You will note that the description of what is going on is strikingly terse. If you haven't hung around climate modelers you will not be able to parse it at all, I'll wager.

So note if you can or take my word if you must that step 1 seems more or less model independent, though admittedly it is resolution dependent. However, since CAM only supports a few resoilutions, it's unclear why I should have to jump through the hoops.

Nevertheless, deep within the CAM file hierarchy you do find the directory in question with a perfectly fine Makefile to build definemldlxl, definemldbdy and defineqflux, which in my case naturally doesn't work.

You sort of have to know to tell Lonestar module load netcdf and then env to get the netcdf paths from the environment, which you can then use to create the environment variables the NCAR buld file expects. None of this is documented anywhere, and this is enough to get through the compile phase but still no joy at link time.

/opt/apps/netcdf/netcdf-3.6.1/lib/libnetcdf.a(attr.o): In function `dup_NC_attrarrayV':
/home/build/rpms/BUILD/netcdf-3.6.1/src/libsrc/attr.c:199: undefined reference to `_intel_fast_memset'

Scratching my head on this one. Maybe someone at TACC can help; will file a ticket and see what happens.

Meanwhile, we have tracked down an executable for the last one in a directory of a worker who has left and his data file for the first phase; we are hoping that is good enough. Note, though, that the docs do not say what fields need to be in the output of the file you pass to defineqflux. It turns out that the ones we normally save aren't the right ones.

No problem, you say. This is a runtime variable ('namelist' variable in fortranese) and I won't have to rebuild the whole model for that, will I? I'll just add the missing fields (rummage through the source code to find them... rummage, rummage...) and Bob will be my uncle.

Well actually this would have cost me two days, except that Lonestar lost two days to a panic and I was off Monday, so it cost me a whole week. You see, if you do a restart run, (i.e., a continuation of a prior experiment) the fortran will happily ingest your list of output variables and ignore them (without any message to that effect) in favor of the list you used in the spinup run. No, to have your namelist read and actually used, you have to to a "branch" run rather than a "restart" run, which requires significantly different set of namelist parameters that is essentially ill-documented. In fact if you try to do this based on the CAM manual, you will not find sufficient information. The clew, as Sherlock Holmes would say, is here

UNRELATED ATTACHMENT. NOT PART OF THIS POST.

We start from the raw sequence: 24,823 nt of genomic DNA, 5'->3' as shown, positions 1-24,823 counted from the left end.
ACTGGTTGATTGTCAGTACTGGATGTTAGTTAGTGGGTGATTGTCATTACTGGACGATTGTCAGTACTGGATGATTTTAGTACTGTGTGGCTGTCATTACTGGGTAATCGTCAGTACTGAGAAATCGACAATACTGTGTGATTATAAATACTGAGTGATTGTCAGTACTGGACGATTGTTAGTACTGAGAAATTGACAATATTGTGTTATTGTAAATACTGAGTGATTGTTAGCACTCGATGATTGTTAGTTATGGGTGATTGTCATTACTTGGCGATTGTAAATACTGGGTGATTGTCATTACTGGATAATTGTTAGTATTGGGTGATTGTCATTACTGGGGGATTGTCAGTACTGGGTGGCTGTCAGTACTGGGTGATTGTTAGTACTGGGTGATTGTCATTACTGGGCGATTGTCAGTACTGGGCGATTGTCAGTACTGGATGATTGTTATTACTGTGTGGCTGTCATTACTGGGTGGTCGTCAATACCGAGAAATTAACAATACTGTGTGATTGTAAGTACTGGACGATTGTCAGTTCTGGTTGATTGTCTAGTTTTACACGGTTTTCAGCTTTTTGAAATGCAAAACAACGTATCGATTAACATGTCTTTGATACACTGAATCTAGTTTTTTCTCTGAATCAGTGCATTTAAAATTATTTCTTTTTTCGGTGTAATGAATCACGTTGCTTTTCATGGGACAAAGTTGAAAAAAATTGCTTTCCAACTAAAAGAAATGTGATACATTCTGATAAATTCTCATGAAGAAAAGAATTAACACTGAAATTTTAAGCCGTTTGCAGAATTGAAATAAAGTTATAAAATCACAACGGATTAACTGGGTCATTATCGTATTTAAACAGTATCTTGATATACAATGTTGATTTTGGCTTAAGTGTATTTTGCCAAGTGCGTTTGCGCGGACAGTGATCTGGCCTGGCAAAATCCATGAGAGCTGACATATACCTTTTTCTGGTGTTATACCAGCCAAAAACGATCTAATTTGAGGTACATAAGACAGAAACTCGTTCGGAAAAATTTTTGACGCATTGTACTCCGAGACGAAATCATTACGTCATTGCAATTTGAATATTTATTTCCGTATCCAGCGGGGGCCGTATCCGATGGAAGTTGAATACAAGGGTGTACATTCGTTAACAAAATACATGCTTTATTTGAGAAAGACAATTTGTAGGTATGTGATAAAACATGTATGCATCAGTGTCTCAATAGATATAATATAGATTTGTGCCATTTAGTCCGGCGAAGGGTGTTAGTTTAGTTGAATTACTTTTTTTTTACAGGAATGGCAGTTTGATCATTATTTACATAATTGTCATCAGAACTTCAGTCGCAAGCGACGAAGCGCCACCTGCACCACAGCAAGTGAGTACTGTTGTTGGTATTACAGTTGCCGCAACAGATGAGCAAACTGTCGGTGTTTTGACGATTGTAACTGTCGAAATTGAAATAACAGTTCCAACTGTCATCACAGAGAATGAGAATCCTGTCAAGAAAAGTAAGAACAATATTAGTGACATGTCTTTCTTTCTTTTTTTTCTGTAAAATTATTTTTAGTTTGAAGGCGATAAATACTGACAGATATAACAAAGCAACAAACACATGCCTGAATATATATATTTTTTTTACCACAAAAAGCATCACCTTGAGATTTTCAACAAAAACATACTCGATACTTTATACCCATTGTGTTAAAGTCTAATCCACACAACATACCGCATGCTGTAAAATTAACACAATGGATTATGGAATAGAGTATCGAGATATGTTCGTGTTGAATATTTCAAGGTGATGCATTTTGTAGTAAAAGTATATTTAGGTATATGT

This appendix describes a small subset of the namelist variables recognized by CLM 3.0. For more information, please see the CLM User's Guide.

Aha; well that does help. After a while you understand that the namelist contains two (!) definitions of NREVSN (the restart file name) in "branch" mode (the namelist apparently can have multiple namespaces, though Fortran jargin calls them some other thing most likely), whereas in "restart" mode it suffices to use the default values for REST_PFILE which is a small text file containing what in the other case is the value of NREVSN.

So by close of business today we should be able to get the flux file we need to actually run the SOM version of CAM, the building of which was another story but it's in the past so I won't bother you with it.

Update: Still haven't pursued the build question.

After rerunning the spinup, the run of defineqflux fails, but later in the process, with the message:

nc_put_vara_double -1 failure: Variable not found.

So another 12 hours spinup run needed, once I figure out what it needs. This is a good example of a bad error message. In a real language it would not be too much trouble to report which variable wasn't found and where. In a reasonable document the requisiste fields would be listed. If I were more competent I'd have done a better job perusing the source. 0 for 3.

Update 1/28: Used default outputs and set it running on Friday. Trioed to run defineqflux today with the same error. I don't think it's a matter of which fields I use. Perhaps the version of defineqflux which I have is defective. Still don't really know how to build it so though it is only modestly complicated C code, I can't debug it.

Using SST mid-months 8 and 10 to compute QFLUX mid-month 9
Using SST mid-months 9 and 11 to compute QFLUX mid-month 10
Using SST mid-months 10 and 0 to compute QFLUX mid-month 11
nc_put_vara_double -1 failure: Variable not found

Update 1/29: I have managed to build against a NetCDF library that I myself built from scratch. Still trying to resolve the error, but at least I can put some tracers in the code now.

Meanwhile, a ticket is pending at TACC for how to build against their library.

Update 1/31: Still no joy. Looks very much as if I need the other pieces of the tool chain. But they require the fortran as well as the C libraries. Linking against TACC's library fails as I reported some time ago. My own build of Fortran NetCDF yields

vcc works; but missing link magic for f77 I/O. - NO fort. None of gcc, cc or vcc generate required names. - f2c : Use #define f2cFortran, or cc -Df2cFortran - NAG f90: Use #define NAGf90Fortran, or cc -DNAGf90Fortran - Absoft UNIX F77: Use #define AbsoftUNIXFortran or cc -DAbsoftUNIXFortran - Absoft Pro Fortran: Use #define AbsoftProFortran - Portland Group Fortran: Use #define pgiFortran - PathScale Fortran: Use #define PATHSCALE_COMPILER"